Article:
Marx’s definitions

             Chary though Marx was of definitions, he does define a good many terms. Such terms have usually been italicised where the definition occurs, and a list of them will be found under the caption ‘Definitions’ in the Index. Judge the usefulness of these extracts in light of the passages gathered under ‘Against Definitions’ which follow.

 The left-hand numbers refer to pages in the Everyman edition and those to the right to the Penguin. The quotations are from the former.

 Absolute surplus value,        328           432

I give the name of absolute surplus value to surplus value produced by a prolongation of the working day. [cf Relative surplus value]

Accumulation of Capital,      636           725

The use of surplus value as capital, or the reconversion of surplus value into capital, is termed the accumulation of capital.

Capitalist,                                 138            254

It is as the conscious representative of this movement that the owner of money becomes a capitalist. His person, or rather his pocket, is the point from which money sets out and the point to which it returns. The objective purpose of this circulation, the expansion of value, is his subjective aim; and only in so far as the increasing appropriation of abstract wealth is the sole motive of his operations does he function as a capitalist, or as personified capital endowed with will and consciousness.

Centralisation of Capital,    690ff.               775ff

No snappy statement is available or for its corollary, concentration. Marx connects centralisation with concentration, and both back to accumulation. In broad terms, centralisation is what we now call monopolising, that is, ‘the coming together of already formed capitals’. Centralisation ‘is not simply a concentration of the means of production and command over labour, a concentration identical with accumulation’. Centralisation ‘is the concentration of already formed capitals, the destruction of their individual independence, the expropriation of capitalist by capitalist, the transformation of many small capitals into a few large ones.’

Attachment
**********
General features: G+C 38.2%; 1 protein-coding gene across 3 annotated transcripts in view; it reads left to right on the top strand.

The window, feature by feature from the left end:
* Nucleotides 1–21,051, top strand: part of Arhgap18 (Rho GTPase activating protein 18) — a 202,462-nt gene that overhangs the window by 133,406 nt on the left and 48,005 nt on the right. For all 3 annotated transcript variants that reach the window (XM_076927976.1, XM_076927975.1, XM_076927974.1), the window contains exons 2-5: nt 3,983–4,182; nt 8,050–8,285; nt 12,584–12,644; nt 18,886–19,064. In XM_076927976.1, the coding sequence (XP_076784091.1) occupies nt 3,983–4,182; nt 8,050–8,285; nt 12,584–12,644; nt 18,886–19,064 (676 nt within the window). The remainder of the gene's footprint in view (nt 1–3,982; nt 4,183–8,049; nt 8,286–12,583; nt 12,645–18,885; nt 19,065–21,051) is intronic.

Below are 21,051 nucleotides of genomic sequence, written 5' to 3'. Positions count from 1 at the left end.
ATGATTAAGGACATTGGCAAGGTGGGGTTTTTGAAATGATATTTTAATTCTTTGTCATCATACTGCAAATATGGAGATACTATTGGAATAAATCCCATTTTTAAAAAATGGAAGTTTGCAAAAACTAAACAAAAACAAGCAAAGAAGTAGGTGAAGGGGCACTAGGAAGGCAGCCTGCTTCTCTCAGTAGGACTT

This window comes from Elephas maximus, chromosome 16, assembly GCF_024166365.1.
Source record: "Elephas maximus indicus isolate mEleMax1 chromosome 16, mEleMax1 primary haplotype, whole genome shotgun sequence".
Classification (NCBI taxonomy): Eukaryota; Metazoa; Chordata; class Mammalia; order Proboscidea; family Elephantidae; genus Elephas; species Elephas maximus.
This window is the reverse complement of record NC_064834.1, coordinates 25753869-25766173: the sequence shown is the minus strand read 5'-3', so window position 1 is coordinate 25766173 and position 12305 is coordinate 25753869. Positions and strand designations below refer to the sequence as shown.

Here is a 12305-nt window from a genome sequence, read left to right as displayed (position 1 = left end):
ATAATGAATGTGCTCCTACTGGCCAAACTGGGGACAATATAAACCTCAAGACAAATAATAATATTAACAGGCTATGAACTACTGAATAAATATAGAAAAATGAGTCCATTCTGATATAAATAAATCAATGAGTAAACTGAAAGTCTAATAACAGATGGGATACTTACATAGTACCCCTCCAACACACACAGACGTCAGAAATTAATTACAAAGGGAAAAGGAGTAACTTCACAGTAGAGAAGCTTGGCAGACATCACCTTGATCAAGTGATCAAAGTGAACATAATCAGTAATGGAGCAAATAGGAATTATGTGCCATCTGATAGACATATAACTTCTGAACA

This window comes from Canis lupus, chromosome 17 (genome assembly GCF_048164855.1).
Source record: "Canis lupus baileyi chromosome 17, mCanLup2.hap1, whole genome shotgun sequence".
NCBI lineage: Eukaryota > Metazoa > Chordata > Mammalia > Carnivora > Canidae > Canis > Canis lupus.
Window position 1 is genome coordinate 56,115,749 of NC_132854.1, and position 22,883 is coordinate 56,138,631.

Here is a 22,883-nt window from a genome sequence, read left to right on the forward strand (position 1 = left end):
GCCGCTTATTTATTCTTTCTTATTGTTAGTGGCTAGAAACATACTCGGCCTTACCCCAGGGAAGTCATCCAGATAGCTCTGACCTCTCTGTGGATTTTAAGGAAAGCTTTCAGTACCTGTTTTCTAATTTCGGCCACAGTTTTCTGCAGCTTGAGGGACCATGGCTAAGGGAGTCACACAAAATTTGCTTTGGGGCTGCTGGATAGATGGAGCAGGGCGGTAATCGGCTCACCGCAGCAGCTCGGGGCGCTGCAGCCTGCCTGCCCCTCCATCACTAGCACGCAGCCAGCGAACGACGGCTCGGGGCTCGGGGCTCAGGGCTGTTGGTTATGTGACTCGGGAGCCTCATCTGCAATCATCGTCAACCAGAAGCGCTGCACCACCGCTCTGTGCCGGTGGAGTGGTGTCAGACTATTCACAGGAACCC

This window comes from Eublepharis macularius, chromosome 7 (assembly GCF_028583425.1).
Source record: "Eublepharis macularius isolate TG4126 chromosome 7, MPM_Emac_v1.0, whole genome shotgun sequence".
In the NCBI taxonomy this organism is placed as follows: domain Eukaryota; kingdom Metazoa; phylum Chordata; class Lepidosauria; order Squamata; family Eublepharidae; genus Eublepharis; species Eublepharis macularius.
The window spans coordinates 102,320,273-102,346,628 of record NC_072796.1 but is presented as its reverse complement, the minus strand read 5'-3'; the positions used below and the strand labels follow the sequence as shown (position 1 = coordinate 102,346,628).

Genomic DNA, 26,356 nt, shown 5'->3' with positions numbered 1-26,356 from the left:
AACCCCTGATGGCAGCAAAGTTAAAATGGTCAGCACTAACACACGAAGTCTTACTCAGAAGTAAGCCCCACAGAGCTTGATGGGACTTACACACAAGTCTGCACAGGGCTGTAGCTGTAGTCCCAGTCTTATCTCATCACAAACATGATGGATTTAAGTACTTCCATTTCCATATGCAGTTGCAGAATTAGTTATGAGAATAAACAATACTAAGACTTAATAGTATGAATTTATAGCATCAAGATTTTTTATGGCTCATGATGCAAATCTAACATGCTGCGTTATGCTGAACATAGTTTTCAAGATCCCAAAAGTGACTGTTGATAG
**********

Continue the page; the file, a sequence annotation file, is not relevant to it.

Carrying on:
‘Capital aggregates into great masses in one hand because, elsewhere, it is taken out of many hands. Here we have genuine centralisation in contradistinction to accumulation and concentration.’ 

Classical Political Economy,  55n.                       175n.

… when I speak of the ‘classical political economy’, I mean all the political economy since W. Petty which has been devoted to the study of the real interrelations of bourgeois production, in contradistinction to ‘vulgar economy. [for which see below.]

Commodity,                                 3                125

A commodity is primarily an external object, a thing whose qualities enable it, in one way or another, to satisfy human wants.

[This statement is, as Marx admits, ‘incorrect. A commodity is a use-value, (or a useful object) and value. It manifests itself as this twofold thing as soon as its value has a phenomenal form of its own, the form of exchange value, differing from the bodily form, and it never has this form when regarded in isolation, but only when it is brought into a value relation (an exchange relation) with some other commodity, one of a different kind. As long as we recognise this, the foregoing locution does no harm, and serves as a conveniently terse way of phrasing.’ (Everyman, p. 32, and Penguin, p. 152. ]

Composition of Capital,      690ff.              775ff.

We are back with the intricacies of concentration and centralisation, from which there is no escape other than to study the four pages.

Constant Capital,                 205                 317

Consequently, that part of the capital which is transformed into the means of production, that is to say into raw material, accessory substances, and instruments of labour, does not experience any change in magnitude of value during the process of production. For that reason, I speak of it as the constant portion of capital, or, for short, as constant capital.

Cooperation,                        340                  445

When numerous workers labour purposefully side by side and jointly, no matter whether in different or in interconnected processes of production, we speak of this as cooperation.  [see Manufacture]

Fetishistic Character of Commodities, 45                        165

We are concerned only with a definite social relation between human beings, which, in their eyes, has here assumed the semblance of a relation between things … I speak of this as the fetishistic character which attaches to the products of labour as soon as they are produced in the form of commodities.

Labour,                                 169                   283

The use of labour power, is labour. The buyer of labour power consumes it by setting the seller of labour power to work.  [See worker.]

Labour Power,                   154                    270

I use the term labour power or capacity for labour, to denote the aggregate of those bodily and mental capabilities existing in a human being, which he exercises whenever he produces a use-value of any kind.